Dominic Barter on Restorative Justice

I headed to RIT this evening and attempted to find Golisano Hall. I went to Carlson by mistake (and partly out of habit as that's one of the locations of the Caroline Werner Gannett Project lectures). I tried to get on the open WiFi to find a map, but the WiFi wasn't actually accessible — a metaphor for RIT's anti-community, pro-police-state, lets-all-live-in-a-bunker philosophy. I finally found a map and (as I suspected looking at the building behind it) I was standing in front of Golisano Hall: "you are here" on so many levels.

I was there to see Dominic Barter will present a lecture titled Toward Conflict: A Conversation about Restorative Justice. He began by talking about how there are no outsiders in a community. Often we think of conflict as being between two parties, but there is always that group affected by the conflict, and (by nature of being part of the community) complicit in it.

But "conflict", "community", and even "group" are pretty potent words that need some refining to understand what's meant.

Conflict is at its core, a disconnection of communication. The presumption is that all people think they are doing good with their actions, so everyone behaves in a way that is somehow beneficial. But an action does not benefit everyone. The conversation can stop there with each party assuming the other is mistaken, confused, stupid, evil, etc. Or one party can state its objectives, and the other (while hearing the words) may not be able to empathize with that position and be unable to understand.

Conflict remains as long as that disconnection of communication remains. And it demands to be addressed; it demands to be dispelled by reconnecting communication — all because the self of each person longs to be recognized, understood, and respected. This desire for communication is so strong that, if left unresolved, leads to animosity and eventually violence.

On community, let me back up for a minute. I'm often bothered by the word "is". It has this nebulous double-meaning as a way to describe a measurement ("the sky is blue"), and as a way to define an equivalence ("one plus one is two"). So I get flustered by "you are part of the community" because "community" can simply be a measurement of place, but it can also be a definition of behavior.

So rather than define community as a set of behaviors, Barter (if I remember correctly) sees it as the people and shared places — you, everyone you speak with, everyone you interact with, everyone you see.

He also doesn't like referring to "groups" involved with a conflict — as if there are literally two teams, each with common ideas that disagree with the other. Rather, it is simply individuals, each one with jeir own ideas, some of which are shared with others. Conflict resolution, then, involves every individual in the community — everyone who interacts with those "central" to a conflict are effected and necessarily involved.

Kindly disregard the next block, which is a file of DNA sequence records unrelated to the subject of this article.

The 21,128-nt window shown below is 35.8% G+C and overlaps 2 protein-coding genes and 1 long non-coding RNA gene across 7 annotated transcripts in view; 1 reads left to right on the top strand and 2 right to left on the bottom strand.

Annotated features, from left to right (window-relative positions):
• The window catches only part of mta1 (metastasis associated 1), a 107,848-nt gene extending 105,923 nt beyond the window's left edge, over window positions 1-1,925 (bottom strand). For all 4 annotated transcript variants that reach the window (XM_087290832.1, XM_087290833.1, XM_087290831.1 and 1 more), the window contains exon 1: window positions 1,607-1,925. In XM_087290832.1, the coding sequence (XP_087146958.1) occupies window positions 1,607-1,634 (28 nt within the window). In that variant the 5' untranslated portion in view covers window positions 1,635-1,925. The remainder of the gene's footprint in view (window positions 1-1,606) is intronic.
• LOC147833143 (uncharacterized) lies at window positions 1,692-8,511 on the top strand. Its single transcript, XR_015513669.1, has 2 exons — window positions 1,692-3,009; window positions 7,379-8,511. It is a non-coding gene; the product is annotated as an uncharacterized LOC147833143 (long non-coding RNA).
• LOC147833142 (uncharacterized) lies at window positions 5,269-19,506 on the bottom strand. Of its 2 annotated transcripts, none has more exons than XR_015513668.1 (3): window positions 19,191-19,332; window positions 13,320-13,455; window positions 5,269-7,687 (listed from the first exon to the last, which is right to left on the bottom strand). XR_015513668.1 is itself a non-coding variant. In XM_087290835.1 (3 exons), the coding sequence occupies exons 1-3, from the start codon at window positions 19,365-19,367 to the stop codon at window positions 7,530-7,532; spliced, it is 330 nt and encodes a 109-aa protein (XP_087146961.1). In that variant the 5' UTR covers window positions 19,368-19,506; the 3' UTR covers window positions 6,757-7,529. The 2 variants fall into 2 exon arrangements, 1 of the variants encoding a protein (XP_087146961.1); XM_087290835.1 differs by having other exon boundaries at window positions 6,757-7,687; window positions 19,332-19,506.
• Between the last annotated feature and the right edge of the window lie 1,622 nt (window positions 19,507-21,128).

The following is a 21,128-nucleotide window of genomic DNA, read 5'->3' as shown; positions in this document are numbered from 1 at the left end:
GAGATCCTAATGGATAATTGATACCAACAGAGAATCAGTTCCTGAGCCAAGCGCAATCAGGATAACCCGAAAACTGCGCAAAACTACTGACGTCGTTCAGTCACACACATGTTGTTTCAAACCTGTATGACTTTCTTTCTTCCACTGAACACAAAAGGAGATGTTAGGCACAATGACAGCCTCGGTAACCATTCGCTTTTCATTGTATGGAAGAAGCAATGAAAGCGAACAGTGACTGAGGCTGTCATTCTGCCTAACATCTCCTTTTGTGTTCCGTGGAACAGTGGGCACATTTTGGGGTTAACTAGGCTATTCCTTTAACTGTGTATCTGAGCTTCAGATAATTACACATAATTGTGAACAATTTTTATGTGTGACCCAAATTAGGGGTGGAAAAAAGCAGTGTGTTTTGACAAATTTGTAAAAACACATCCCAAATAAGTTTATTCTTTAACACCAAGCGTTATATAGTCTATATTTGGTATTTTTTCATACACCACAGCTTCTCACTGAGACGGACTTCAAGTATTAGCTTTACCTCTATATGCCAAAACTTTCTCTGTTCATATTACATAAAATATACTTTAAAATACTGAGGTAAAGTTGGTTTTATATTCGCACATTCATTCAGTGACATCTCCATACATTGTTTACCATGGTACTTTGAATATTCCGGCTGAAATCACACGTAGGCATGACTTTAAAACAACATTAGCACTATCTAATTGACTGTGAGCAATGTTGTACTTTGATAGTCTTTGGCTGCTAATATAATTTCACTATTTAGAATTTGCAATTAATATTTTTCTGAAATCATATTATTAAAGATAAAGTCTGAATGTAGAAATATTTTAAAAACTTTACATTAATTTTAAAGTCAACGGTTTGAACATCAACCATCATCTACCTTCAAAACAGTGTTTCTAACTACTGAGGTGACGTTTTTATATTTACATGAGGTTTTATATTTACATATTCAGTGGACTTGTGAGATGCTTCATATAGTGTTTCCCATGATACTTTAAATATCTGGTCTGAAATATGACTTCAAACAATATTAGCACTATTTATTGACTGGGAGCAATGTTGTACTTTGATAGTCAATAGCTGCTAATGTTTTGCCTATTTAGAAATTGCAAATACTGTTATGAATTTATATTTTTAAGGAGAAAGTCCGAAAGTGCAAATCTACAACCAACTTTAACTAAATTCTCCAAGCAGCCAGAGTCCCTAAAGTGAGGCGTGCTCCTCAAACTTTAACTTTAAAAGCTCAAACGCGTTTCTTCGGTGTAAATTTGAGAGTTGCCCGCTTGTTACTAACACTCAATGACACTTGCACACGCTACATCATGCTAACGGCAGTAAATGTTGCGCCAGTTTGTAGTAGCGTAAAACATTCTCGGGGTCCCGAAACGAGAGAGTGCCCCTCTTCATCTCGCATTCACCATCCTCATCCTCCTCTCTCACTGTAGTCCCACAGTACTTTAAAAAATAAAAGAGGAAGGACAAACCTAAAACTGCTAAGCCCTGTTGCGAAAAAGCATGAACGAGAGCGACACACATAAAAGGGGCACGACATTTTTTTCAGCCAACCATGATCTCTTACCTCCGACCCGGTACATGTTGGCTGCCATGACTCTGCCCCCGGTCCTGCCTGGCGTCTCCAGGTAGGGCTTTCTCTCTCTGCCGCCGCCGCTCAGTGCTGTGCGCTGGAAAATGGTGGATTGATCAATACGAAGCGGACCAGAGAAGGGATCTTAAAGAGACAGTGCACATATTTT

Another way to look at conflict is an imbalance of power. So Barter's process — called Restorative Circles — is literally a circle of people which, by its nature, equalizes power. He tries to work from a perspective of being part of the community rather than as an outsider, and in that manner attempts to keep himself from being part of a power imbalance.

He says it always happens in three phases.

First, people reacquaint themselves with how to communicate. He has observed people not talking to the target of their statement — as in looking away, or at jeir own supporters. And people are inarticulate and flail about with words. He reminds himself to be confident in the ability of people to communicate, so he tries not to interfere, but when someone cannot fathom another's rationale, he asks jem if jee can explain a "good reason" for the misunderstood behavior, knowing that people think they act benevolently.

This phase always takes longer than he thinks it should and he starts to panic. But it inevitably does, and eventually people start communicating with one another.

Next, everyone starts to identify humanity in others. Each realize that everyone is human like jem — that there is benevolence behind everyone's actions. And they empathize with one another, and begin to see the source of the conflict.

Finally, they start creating possible actions. Barter says he's amazed to see the creativity of solutions that arise. And because the whole community is involved, the likelihood of those possible actions being implemented is dramatically improved.

I had to ask about anxiety and control. I like to be in control, and I at least feel most comfortable when the logical part of my mind can offer possible likely outcomes. But when it breaks down and is unable to formulate any likely outcomes, I feel anxious — that old "fexcitement" reaction that's the physiological fear/excitement response. And that's unpleasant and I try to avoid it. So to enter a situation like this — where I have no idea what solutions exist, what the conflict is, and even if it will work — is extremely difficult.

Barter said he experiences that as well and has learned to rely on a support network (either other people being present or readily available by phone). For him, support takes the form of people reminding him who he is. I presume he means to regain focus on his goals and methodology.

I thought it perhaps most fascinating that he described himself as an extremely impatient man. He knows how ineffective it is to rush the process, so to ensure it is successful and robust, he is willing to invest a lot of energy in making sure it is done right.

These Restorative Circles happen start small with just a few people each, then grow, and eventually can include as many as several hundred people at once. In all, it's an amazing process that we need to reacquaint ourselves with.

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